Germany reported its second day in a row of record coronavirus incidence rates on Tuesday, as the country scrambles to deal with an outbreak that is starting to overload the health care system.
The Robert Koch Institute (RKI) reported the number of new infections per 100,000 inhabitants per week at 213.7. That compared to Monday's figure of 201.1, which had already been a new record.
A week ago, the figure was 153.7, and it was 64.4 in the previous month. Health authorities in Germany reported 21,832 new coronavirus infections to the RKI in one day alone.
According to the new data, 169 deaths were recorded in Germany within 24 hours, compared with 81 deaths a week ago. Since the beginning of the pandemic the RKI has counted 4,804,378 confirmed infections with Sars-CoV-2. The actual total number is probably much higher, as many infections are not recognized or recorded.
The number of coronavirus patients admitted to hospitals per 100,000 inhabitants within seven days - the most important parameter for a possible tightening of corona restrictions - was given by the RKI on Monday as 3.93 (Friday: 3.91).
This indicator is sometimes reported with a delay. There is no nationwide threshold value for when this figure would indicate a critical situation, because of significant regional differences in infection rates within Germany.
The RKI gave the number of those who have recovered from the virus as 4,397,600. The total number of people who died from or with a proven infection with Sars-CoV-2 rose to 96,727.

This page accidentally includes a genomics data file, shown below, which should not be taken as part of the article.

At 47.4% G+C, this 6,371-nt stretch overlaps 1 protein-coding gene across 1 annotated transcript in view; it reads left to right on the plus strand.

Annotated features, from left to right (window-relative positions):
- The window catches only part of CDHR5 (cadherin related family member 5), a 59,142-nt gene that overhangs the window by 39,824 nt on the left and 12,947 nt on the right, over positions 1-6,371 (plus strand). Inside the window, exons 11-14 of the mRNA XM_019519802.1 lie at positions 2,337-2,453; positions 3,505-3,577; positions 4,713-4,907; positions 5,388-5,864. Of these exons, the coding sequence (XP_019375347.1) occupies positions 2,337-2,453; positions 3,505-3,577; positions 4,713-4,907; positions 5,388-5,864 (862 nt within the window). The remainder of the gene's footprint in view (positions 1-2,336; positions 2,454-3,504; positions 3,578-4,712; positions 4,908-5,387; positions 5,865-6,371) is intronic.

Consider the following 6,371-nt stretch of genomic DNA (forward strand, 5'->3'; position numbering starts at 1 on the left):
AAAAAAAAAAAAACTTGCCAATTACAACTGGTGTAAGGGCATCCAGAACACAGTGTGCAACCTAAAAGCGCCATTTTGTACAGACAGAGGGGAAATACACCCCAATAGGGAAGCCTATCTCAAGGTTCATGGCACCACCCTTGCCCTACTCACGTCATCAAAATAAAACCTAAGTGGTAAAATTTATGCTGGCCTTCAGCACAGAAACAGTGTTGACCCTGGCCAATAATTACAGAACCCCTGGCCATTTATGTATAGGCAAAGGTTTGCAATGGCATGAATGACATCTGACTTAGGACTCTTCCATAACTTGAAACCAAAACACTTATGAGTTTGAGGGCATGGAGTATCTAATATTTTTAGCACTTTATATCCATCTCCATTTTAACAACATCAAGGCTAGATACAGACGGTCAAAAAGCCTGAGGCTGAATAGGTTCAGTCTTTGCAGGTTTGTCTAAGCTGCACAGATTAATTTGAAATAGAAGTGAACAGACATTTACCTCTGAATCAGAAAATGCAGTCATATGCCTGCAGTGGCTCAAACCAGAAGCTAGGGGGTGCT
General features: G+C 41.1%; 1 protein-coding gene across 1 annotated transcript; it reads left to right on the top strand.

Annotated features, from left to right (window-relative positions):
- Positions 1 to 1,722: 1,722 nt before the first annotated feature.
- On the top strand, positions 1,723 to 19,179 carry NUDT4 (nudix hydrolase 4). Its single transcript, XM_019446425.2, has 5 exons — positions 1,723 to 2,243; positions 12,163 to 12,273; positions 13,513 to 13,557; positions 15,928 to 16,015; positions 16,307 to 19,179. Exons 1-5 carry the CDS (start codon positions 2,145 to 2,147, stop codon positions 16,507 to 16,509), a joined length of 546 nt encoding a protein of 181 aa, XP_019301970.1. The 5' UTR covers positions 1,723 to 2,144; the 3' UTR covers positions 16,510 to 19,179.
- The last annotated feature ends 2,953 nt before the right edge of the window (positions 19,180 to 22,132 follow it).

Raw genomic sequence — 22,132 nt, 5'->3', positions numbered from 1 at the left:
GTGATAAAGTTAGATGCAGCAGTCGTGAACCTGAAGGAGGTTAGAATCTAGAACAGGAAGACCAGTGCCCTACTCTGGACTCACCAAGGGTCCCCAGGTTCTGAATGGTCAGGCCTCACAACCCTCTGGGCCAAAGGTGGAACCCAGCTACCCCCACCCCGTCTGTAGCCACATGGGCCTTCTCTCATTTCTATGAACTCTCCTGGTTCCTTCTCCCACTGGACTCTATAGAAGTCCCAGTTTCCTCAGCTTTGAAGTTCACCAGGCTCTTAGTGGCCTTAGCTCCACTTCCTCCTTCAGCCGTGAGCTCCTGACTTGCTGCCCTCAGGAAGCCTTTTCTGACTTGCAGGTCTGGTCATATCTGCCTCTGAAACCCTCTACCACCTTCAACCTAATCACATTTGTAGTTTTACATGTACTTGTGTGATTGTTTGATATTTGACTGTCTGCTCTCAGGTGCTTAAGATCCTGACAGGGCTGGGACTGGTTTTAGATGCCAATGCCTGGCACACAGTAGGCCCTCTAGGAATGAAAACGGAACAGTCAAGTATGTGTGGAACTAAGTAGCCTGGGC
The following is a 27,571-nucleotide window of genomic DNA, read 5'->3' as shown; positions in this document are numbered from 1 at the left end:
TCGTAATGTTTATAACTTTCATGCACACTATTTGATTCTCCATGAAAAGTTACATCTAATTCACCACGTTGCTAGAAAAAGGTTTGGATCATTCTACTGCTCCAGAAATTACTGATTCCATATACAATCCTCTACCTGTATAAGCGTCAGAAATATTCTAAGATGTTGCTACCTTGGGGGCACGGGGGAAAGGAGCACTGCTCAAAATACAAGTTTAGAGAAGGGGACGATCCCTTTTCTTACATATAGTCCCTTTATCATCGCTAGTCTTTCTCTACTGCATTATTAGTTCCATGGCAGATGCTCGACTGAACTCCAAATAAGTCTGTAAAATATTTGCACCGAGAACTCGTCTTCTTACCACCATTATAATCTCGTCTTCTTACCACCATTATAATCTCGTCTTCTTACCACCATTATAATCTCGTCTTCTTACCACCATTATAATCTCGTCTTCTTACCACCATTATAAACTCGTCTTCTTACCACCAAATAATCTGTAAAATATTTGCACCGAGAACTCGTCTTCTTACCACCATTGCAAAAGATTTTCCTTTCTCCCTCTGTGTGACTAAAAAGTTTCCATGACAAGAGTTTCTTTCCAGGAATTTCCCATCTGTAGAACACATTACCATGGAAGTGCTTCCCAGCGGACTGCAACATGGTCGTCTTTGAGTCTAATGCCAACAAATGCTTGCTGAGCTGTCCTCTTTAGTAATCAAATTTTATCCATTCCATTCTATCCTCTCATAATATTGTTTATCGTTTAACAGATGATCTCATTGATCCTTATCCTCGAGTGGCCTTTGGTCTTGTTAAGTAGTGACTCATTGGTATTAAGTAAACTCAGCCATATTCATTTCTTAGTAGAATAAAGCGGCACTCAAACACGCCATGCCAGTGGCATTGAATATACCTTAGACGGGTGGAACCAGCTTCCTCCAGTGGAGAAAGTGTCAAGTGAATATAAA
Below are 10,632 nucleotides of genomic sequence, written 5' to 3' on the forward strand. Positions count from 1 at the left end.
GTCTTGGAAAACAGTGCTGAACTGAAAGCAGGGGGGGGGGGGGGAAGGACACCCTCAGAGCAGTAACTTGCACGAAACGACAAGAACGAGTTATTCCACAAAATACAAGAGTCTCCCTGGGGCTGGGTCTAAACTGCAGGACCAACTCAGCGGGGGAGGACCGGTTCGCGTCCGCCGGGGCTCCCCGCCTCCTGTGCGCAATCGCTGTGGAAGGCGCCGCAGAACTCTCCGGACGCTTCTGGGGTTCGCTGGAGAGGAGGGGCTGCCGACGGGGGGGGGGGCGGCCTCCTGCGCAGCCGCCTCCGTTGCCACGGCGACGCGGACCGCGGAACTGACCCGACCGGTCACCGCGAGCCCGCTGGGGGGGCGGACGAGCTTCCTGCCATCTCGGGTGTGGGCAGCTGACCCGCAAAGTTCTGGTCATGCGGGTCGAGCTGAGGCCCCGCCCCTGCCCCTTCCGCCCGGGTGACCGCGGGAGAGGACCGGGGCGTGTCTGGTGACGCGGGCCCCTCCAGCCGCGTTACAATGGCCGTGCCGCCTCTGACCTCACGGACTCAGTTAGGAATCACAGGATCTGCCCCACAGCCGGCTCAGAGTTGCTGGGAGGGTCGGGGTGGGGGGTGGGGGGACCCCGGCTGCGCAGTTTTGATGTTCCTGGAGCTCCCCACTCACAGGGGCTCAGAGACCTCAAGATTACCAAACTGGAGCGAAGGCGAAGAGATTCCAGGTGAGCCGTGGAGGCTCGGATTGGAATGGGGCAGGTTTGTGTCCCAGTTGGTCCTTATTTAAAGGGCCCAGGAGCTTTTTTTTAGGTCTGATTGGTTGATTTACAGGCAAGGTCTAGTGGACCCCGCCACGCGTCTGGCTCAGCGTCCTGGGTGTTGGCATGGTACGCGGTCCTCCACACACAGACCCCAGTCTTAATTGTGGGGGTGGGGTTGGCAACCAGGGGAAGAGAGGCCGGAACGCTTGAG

The boost in numbers comes as Germany struggles to find a strategy. A new YouGov poll shows that a majority of respondents would like to see those who have not yet been vaccinated banned from a variety of public spaces, in the hopes that this would slow the disease's transmission.
Thus, 31% said they wanted rules keeping those who have neither been vaccinated nor recovered from the disease out of venues such as restaurants, cinemas or concerts. A further 25% would block such people from most public venues.
However, the political will to implement such changes has been lacking. Since elections in September, Chancellor Angela Merkel has been leading a caretaker government that is worried about making major changes while a new government waits in the wings. However, coalition talks to form that new government are ongoing with no set ending date so far.